Dr Fabio Silva's Alumni Association talk

A Journey Through Pre-history

16 and 23 November 2016

Reviewed by Tore Lomsdalen, PhD Candidate, University of Malta.

This two-session course of 90 minutes each took us on a journey through 6 to 8 million years of our prehistory. Fabio began with pre-humans, when humans and chimpanzees shared common ancestor species living in Africa, and ended at the very end of the European Neolithic into the Bronze Age about 3,500 before the present (BP). Not only did Fabio explain the evolution of the human species as such, but also interestingly conceptualised the various periods into a cognitive ability for external symbolic storage (ESS) and spatial knowledge within the material culture they lived.

Session 1 - From Lucy to Lascaux: the Rise of Homo sapiens

Fabio covered 7 million years of hominid history based on Palaeoanthropology (empirical science) and Cognitive Archaeology (framework for interpretation), inferring some of the most important pieces of evidence of ESS and spatial awareness in his interpretation, and at the same time keeping the sky as a backdrop. Relating to the very early species, he showed us that 2.6 million years ago (MYA), a hominine technology of stone tool-making and scavenging already existed as a basic form of spatial knowledge. This further developed through the Homo erectus period 1.9-0.07 MYA moving out of Africa to Europe and parts of Asia. Homo heidelbergensis 600-200 thousand years ago (KYA) appeared to contain modern spatial cognition through a sense of ordered landscape, using non-lithic technology and making figurines sprayed with red ochre, suggesting a symbolic culture, perhaps also ritualised. They were followed by Homo neanderthalensis 250-40 KYA who were skilled hunters and possessed highly advanced lithic technology who occasionally buried their dead with symbolic ornaments (and possibly rituals). The cycle culminated with the earliest anatomically-modern humans, the Homo sapiens 200 KYA- Present, who provided the earliest evidence of 'fully modern behaviour'.

Fabio concluded this cycle of hominine evolution by asking relevant questions on sky involvement: did they recognise celestial cycles, observe the night sky, have a horizon calendar and turn the sky into skyscape and, probably a cosmology, within a system of beliefs? When it comes to skyscape, we have more questions than answers from these periods. Nevertheless, posing legitimate questions could very well open the way for potential future research.

Session 2 - From Shell Middens to Stonehenge

An engaging subtitle for this session was: Monumentalizing Skyscapes.

Fabio Silva

Dr Fabio Silva at the WebEx Alumni Short Course

Fabio started this talk by considering the Upper Palaeolithic 40-12 KYA, illustrating the magnificent paintings from some of the hundreds of caves mainly in Western Europe. He suggested that some of the iconography may represent hunting and fertility magic, shamanism, rites, altered states of consciousness, and offered that stars and star groups could have had a significant meaning for hunting and gathering.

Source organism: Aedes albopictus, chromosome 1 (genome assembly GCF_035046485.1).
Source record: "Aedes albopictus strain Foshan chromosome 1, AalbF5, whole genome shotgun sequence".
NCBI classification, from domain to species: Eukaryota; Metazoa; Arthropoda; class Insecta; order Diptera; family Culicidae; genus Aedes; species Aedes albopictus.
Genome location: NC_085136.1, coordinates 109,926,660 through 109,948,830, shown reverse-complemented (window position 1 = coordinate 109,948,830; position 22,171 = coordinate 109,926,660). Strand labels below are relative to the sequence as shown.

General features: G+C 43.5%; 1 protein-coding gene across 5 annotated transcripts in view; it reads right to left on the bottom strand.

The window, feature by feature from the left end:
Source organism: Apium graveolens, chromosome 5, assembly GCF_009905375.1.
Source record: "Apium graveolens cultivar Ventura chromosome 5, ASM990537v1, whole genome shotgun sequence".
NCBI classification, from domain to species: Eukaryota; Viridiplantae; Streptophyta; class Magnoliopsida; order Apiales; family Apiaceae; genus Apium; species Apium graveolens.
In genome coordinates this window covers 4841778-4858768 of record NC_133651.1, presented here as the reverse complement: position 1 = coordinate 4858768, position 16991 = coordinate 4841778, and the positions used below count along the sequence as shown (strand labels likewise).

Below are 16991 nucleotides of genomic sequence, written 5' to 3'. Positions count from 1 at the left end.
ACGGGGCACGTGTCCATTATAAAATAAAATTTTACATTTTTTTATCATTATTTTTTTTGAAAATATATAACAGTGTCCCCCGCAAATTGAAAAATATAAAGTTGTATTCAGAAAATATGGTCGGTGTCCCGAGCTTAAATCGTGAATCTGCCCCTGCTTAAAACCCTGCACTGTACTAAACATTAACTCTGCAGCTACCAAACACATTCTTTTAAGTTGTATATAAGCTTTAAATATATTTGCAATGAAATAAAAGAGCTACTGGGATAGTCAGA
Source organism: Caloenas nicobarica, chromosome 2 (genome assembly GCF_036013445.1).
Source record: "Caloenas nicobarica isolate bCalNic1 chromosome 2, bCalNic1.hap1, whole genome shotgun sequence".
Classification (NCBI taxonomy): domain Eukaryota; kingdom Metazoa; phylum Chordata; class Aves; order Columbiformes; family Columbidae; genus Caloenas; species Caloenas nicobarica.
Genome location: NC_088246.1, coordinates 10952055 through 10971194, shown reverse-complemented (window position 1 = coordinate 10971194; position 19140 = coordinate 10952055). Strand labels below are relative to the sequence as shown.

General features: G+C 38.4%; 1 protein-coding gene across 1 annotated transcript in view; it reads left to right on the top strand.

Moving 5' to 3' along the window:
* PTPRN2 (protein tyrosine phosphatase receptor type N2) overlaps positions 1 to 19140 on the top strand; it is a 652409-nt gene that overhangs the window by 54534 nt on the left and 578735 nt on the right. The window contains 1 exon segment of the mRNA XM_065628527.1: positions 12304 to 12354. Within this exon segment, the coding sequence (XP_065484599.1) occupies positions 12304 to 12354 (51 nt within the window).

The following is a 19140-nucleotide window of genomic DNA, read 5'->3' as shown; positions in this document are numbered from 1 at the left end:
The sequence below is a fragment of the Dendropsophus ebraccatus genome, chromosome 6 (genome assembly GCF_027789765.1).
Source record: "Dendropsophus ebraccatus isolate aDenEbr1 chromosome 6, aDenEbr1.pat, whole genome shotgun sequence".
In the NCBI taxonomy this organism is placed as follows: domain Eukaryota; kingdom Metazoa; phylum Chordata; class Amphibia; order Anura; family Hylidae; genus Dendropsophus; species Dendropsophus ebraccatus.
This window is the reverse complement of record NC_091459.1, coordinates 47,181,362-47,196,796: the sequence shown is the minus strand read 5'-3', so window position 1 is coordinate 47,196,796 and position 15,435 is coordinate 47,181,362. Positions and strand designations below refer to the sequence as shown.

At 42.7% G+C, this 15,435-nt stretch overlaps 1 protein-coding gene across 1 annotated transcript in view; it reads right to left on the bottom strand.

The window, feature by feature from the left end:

That cave paintings represented symbolic content and were not merely created for the 'sake of art' is sustained by the human ability to process spatial knowledge and external symbolic storage at complex levels that has existed at least as far back as the Palaeolithic and appears to be universal to almost all individuals and all societies (Donald 1991, Zubrow and Daly 1998: 157-58). This narrative affirmed the concept of Monumentalizing Skyscape, the subtitle of this session, as the sky is half the world in any society, whether prehistoric, historic or modern.

This is exactly what Fabio indicated by bringing us through the last ten thousand years of human history, looking at how structures of a monumental nature were constructed concealing elements of cosmological nature often in connection to mortuary rites, rituals, feasts, and ceremonies. Several of these structures were oriented or aligned towards celestial events such as the heliacal rising of stars and star groups, and the seasonal rising and setting of the sun and the moon.

From my perspective, Fabio could have included the prehistoric Maltese temples, as they are not only the world's oldest freestanding stone structures, but most of them have clearly defined alignments to celestial bodies, especially the sun. Besides that, the Mnajdra Temple is the oldest 'Calendar in Stone' in the world (Lomsdalen 2014: 1-2). This omission, however, does not detract in any way from the high quality of this two-part course. It would simply have been a valid supplement to European prehistoric monumentality.

The course was so well structured and presented that it was actually possible to conceive such a vast amount of material in such a short time. We look forward to a continuation of the topic!

Tore Lomsdalen





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